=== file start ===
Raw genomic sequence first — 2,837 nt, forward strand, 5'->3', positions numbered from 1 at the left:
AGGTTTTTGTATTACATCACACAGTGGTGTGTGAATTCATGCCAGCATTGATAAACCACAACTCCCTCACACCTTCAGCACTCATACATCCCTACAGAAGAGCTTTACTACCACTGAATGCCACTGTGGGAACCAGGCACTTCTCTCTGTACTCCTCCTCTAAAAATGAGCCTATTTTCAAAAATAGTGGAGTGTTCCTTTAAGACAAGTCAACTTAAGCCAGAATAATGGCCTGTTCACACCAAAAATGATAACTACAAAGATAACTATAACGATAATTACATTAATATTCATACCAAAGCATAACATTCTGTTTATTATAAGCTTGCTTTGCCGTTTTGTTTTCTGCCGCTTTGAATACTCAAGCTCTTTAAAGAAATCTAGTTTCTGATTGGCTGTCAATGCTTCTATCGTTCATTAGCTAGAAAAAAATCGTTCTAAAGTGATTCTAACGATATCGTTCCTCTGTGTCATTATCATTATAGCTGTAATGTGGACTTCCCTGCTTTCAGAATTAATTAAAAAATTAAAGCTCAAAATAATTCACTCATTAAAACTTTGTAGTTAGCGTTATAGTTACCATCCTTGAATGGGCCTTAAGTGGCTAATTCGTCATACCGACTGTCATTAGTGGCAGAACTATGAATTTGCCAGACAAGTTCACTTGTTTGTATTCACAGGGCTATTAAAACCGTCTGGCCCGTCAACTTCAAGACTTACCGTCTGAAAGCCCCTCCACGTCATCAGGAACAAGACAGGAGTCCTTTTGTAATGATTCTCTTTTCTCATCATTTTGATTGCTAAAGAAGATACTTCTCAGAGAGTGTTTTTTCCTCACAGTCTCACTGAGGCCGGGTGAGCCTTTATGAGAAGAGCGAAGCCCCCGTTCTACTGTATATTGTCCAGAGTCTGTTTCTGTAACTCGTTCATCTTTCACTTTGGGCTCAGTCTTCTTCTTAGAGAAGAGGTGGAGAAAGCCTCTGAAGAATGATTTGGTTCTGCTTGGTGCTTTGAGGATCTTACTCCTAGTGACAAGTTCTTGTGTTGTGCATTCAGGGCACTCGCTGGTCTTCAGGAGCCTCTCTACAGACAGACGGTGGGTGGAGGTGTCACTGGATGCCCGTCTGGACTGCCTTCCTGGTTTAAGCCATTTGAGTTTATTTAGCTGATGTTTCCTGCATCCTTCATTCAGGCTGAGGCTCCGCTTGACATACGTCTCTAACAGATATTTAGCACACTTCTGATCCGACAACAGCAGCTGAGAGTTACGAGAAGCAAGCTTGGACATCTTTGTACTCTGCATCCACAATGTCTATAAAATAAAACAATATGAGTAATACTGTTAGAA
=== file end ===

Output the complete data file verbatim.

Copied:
Raw genomic sequence first — 2,837 nt, forward strand, 5'->3', positions numbered from 1 at the left:
AGGTTTTTGTATTACATCACACAGTGGTGTGTGAATTCATGCCAGCATTGATAAACCACAACTCCCTCACACCTTCAGCACTCATACATCCCTACAGAAGAGCTTTACTACCACTGAATGCCACTGTGGGAACCAGGCACTTCTCTCTGTACTCCTCCTCTAAAAATGAGCCTATTTTCAAAAATAGTGGAGTGTTCCTTTAAGACAAGTCAACTTAAGCCAGAATAATGGCCTGTTCACACCAAAAATGATAACTACAAAGATAACTATAACGATAATTACATTAATATTCATACCAAAGCATAACATTCTGTTTATTATAAGCTTGCTTTGCCGTTTTGTTTTCTGCCGCTTTGAATACTCAAGCTCTTTAAAGAAATCTAGTTTCTGATTGGCTGTCAATGCTTCTATCGTTCATTAGCTAGAAAAAAATCGTTCTAAAGTGATTCTAACGATATCGTTCCTCTGTGTCATTATCATTATAGCTGTAATGTGGACTTCCCTGCTTTCAGAATTAATTAAAAAATTAAAGCTCAAAATAATTCACTCATTAAAACTTTGTAGTTAGCGTTATAGTTACCATCCTTGAATGGGCCTTAAGTGGCTAATTCGTCATACCGACTGTCATTAGTGGCAGAACTATGAATTTGCCAGACAAGTTCACTTGTTTGTATTCACAGGGCTATTAAAACCGTCTGGCCCGTCAACTTCAAGACTTACCGTCTGAAAGCCCCTCCACGTCATCAGGAACAAGACAGGAGTCCTTTTGTAATGATTCTCTTTTCTCATCATTTTGATTGCTAAAGAAGATACTTCTCAGAGAGTGTTTTTTCCTCACAGTCTCACTGAGGCCGGGTGAGCCTTTATGAGAAGAGCGAAGCCCCCGTTCTACTGTATATTGTCCAGAGTCTGTTTCTGTAACTCGTTCATCTTTCACTTTGGGCTCAGTCTTCTTCTTAGAGAAGAGGTGGAGAAAGCCTCTGAAGAATGATTTGGTTCTGCTTGGTGCTTTGAGGATCTTACTCCTAGTGACAAGTTCTTGTGTTGTGCATTCAGGGCACTCGCTGGTCTTCAGGAGCCTCTCTACAGACAGACGGTGGGTGGAGGTGTCACTGGATGCCCGTCTGGACTGCCTTCCTGGTTTAAGCCATTTGAGTTTATTTAGCTGATGTTTCCTGCATCCTTCATTCAGGCTGAGGCTCCGCTTGACATACGTCTCTAACAGATATTTAGCACACTTCTGATCCGACAACAGCAGCTGAGAGTTACGAGAAGCAAGCTTGGACATCTTTGTACTCTGCATCCACAATGTCTATAAAATAAAACAATATGAGTAATACTGTTAGAA